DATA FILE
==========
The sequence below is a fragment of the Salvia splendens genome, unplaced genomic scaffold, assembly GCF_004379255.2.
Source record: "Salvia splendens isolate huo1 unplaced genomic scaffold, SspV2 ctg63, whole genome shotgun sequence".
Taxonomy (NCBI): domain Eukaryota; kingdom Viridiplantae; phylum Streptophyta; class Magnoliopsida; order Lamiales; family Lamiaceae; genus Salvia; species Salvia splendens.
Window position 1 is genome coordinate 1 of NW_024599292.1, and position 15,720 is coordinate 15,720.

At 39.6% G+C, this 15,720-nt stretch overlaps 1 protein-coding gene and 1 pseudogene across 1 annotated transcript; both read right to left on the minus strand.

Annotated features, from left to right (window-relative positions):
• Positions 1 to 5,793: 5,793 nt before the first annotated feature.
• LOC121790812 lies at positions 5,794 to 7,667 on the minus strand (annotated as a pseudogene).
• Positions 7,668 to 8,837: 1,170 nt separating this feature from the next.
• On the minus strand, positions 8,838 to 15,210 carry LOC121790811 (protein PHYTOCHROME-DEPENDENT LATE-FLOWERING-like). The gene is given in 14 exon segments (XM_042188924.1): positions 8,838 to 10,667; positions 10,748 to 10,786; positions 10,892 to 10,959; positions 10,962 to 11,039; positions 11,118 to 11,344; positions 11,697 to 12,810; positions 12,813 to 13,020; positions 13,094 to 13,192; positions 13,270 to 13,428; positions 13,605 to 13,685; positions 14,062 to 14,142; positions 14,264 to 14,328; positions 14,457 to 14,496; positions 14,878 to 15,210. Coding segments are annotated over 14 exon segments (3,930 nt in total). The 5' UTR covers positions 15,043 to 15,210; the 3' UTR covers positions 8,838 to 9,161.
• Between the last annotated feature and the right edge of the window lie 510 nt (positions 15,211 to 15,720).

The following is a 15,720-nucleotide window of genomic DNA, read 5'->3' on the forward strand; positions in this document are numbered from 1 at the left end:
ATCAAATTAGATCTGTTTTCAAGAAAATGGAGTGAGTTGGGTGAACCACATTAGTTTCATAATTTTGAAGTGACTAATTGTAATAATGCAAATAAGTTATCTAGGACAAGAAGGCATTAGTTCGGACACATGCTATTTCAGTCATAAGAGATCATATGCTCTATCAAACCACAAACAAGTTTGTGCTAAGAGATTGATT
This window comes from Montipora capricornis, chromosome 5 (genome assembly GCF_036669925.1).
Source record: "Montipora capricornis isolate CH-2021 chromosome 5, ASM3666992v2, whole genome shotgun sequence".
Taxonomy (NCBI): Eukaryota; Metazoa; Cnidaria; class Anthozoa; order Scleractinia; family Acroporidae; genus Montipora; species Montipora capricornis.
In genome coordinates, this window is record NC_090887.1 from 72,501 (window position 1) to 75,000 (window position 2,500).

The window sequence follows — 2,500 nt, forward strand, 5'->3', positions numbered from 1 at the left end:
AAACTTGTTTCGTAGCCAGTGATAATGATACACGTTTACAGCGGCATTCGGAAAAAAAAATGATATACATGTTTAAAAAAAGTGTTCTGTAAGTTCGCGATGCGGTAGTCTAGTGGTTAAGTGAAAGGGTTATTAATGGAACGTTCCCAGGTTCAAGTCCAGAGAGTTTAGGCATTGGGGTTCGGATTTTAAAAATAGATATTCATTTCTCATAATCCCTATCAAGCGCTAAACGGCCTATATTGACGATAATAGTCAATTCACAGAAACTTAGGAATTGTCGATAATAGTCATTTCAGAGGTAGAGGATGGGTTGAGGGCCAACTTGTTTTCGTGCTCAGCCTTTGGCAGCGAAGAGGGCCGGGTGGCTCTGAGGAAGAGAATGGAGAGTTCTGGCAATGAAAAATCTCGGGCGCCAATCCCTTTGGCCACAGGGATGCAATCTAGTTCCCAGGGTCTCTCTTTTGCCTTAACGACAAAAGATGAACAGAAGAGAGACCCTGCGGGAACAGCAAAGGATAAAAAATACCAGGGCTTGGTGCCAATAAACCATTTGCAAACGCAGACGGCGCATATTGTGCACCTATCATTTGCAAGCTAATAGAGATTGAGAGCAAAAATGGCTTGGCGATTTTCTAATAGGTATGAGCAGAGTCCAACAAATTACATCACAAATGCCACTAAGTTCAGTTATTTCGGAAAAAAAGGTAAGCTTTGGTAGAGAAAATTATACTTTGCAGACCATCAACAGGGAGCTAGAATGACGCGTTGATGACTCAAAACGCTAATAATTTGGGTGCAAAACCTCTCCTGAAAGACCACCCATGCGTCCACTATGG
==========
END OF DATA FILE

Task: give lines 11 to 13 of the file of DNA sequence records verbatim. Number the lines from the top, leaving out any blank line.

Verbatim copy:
• Between the last annotated feature and the right edge of the window lie 510 nt (positions 15,211 to 15,720).

The following is a 15,720-nucleotide window of genomic DNA, read 5'->3' on the forward strand; positions in this document are numbered from 1 at the left end:
ATCAAATTAGATCTGTTTTCAAGAAAATGGAGTGAGTTGGGTGAACCACATTAGTTTCATAATTTTGAAGTGACTAATTGTAATAATGCAAATAAGTTATCTAGGACAAGAAGGCATTAGTTCGGACACATGCTATTTCAGTCATAAGAGATCATATGCTCTATCAAACCACAAACAAGTTTGTGCTAAGAGATTGATT